Using caloric restriction to slow the aging process
Aging is an inevitable part of life and each year there are thousands of products that claim “anti-aging” effects. While there are numerous claims, current research suggests that caloric restriction can slow the harmful effects of aging.
What is caloric restriction?
Caloric restriction, which has been extensively studied in various different primates, is a concept that has been around for decades. Defined as an overall decrease in overall caloric consumption of at least 30 percent to no more than 60 percent without any malnutrition, caloric restriction is capable of extending mean and maximal lifespan while delaying age-related diseases that older adults often experience.
As described in an article by lef.org, a two-year long (and still ongoing) controversy surrounds the topic of caloric restriction on health. The National Institute on Aging backed a claim by stating that eating less may have no known benefit on health and aging, which led to many to question the overall benefits of restricting consumption. When such a large and well-known organization backs claims such as this, research takes a back seat. Fortunately, more and more positive results are published every year as a result of proper scientific protocols.
Review of the literature
A recent scientific review on caloric restriction concluded that long-term restriction in calorie consumption in rodents was feasible. Some aspects on aging that are typically observed include an increased body temperature, metabolic rate, and a reduction in markers of oxidative stress (markers that help fight against cancer). One of the main factors observed in this review was that caloric restriction with proper nutrition can induce changes in the rodents that elicit a reduction in body temperature, resting metabolic rate, and the markers of oxidative stress. Moreover, insulin levels (when high can produce fat growth in the body), growth factors, cytokines, and TNF alpha are all reduced in response to restricting consumption in rodents. This is especially important from a health aspect for humans and results similar to these could be crucial for healthcare and the human lifespan.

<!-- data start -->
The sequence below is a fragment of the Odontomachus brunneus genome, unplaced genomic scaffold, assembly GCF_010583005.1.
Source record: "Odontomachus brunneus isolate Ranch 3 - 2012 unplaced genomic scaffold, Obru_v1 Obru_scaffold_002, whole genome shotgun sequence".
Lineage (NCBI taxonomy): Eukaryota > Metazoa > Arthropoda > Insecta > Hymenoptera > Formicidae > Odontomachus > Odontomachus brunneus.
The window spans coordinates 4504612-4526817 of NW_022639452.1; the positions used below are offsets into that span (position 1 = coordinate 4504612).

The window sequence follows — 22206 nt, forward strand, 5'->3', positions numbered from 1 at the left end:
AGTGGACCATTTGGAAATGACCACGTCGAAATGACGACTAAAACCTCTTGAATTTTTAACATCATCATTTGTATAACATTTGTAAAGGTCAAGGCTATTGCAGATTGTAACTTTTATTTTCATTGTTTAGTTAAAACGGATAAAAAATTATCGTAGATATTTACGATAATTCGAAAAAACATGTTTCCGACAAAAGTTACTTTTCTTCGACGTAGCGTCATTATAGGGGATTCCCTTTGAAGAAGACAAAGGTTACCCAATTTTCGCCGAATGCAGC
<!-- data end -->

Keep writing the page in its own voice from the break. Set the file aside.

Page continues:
Does caloric restriction lower heart disease risk?
Another review on the effects of caloric restriction discussed similar aspects. Metabolic disorders, especially obesity, diabetes, and metabolic syndrome, are increasing in prevalence and one issue for this is overconsumption of food and a decrease in physical activity. In a fresh review article, caloric restriction was stated as a way to decrease visceral adiposity, which is one of the biggest indicators of heart disease, diabetes, and obesity. This review discussed that decreasing overall visceral (abdominal area) adiposity is associated with a rise in mean and maximal lifespan. Moreover, weight loss in obese individuals can lead to an overall reduction in cardiovascular disease risk and restricting caloric consumption without malnutrition can reduce or even stop the incidence of obesity, diabetes, and heart disease. This review of the literature on caloric restriction sheds light to the benefits of caloric restriction on health.
Caloric restriction and aging
Aging typically is accompanied by a reduction in metabolic rate and is often associated with increased visceral adiposity, increased blood pressure, increased resting heart rate, and an overall increase in fat levels. Both review articles discussed in this article demonstrate that caloric restriction can help reduce adiposity, improve insulin levels (reduction in diabetes risk), and lower heart disease risk. A reduction or improvement in these health parameters can help improve overall metabolic profiles, but more importantly, they are improvements on parameters strongly associated with typical aging.
Humans and eating less
One article presented by lef.org discussed important effects of caloric restriction among Okinawan adults, which was followed for 60 years. The article stated the beneficial effects of a small to moderate calorie restriction of 11 percent in these adults’ diets. The average lifespan for these adults was the longest recorded in the world and they experienced a low incidence of heart disease, cancer, diabetes, certain forms of dementia, and a reported good quality of life as a result of this as well (many live to be at least 90 years of age).
While there are many products, lotions, etc. claiming anti-aging effects, it is not as farfetched as once believed to stop or slow some effects of aging. Caloric restriction, when coupled with exercise, can help slow aging, increase life span, and help increase health span. A long-term approach with even modest caloric restriction can have beneficial health impacts that are often observed in aging including increasing fat levels, diabetes, heart disease, and metabolic disorder.
Last Reviewed: Kate Marie 28.08.2016